Chopin's Piano Sonata in B Flat Minor Opus 35 - The early analyses - Leichtentritt and Reti



Example 8: The link between the Scherzo and Funeral March[124]


Link between Scherzo and Funeral March


The revelatory aspects of Leichtentritt's work having been explored, the next important analysis of Chopin's opus 35 will now be examined - that of Rudloph Réti. His analysis is based on a form-building element considered by him as being almost completely neglected by the theoretical community at the time. This is the sphere of thematic or "motivic" structure,[125] which, when applied to Chopin's second piano sonata, reveals how thematically unified this work really is.


One of the principal reservations expressed by earlier critics about opus 35 was its apparent lack of thematic and organic unity between the four movements. Réti's analysis seems to provide overwhelming evidence to the contrary. However, this should be seen in perspective, as Réti is clearly using Chopin's opus 35 as a medium for proving the validity of his analytical method, and not as a means of rehabilitating Chopin. The uncovering of thematic links between subjects and movements should always be viewed with one important issue in mind: that by a process of reduction, it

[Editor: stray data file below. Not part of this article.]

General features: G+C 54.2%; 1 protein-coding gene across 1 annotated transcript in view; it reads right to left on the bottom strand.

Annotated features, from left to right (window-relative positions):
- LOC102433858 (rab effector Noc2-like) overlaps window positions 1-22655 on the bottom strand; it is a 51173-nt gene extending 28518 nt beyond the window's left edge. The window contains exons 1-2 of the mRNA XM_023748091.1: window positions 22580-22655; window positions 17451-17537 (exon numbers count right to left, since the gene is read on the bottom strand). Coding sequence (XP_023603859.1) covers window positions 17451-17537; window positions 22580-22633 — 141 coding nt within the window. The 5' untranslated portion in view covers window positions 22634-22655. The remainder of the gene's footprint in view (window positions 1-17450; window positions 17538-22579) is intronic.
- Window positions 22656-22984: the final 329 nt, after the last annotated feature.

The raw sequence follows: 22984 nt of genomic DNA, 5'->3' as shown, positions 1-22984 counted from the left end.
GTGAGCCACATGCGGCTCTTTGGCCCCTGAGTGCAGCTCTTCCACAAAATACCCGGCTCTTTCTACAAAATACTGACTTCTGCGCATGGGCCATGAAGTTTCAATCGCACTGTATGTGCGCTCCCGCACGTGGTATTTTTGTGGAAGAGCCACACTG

[124] Chopin, Fr�d�ric. Klaviersonate b-moll opus 35 (M�nchen: G. Henle Verlag, 1976), pp. 21-22.

[125] R�ti, Rudolph. The Thematic Process in Music (Connecticut: Greenwood Press, 1951), p. 3. It should be noted that Schoenberg used a similar method when analysing atonal works around the beginning of the twentieth century. R�ti extended this analytical method by applying it to tonal works.


Previous      Next






©2010 Jonathan Oshry • joshry@hotmail.com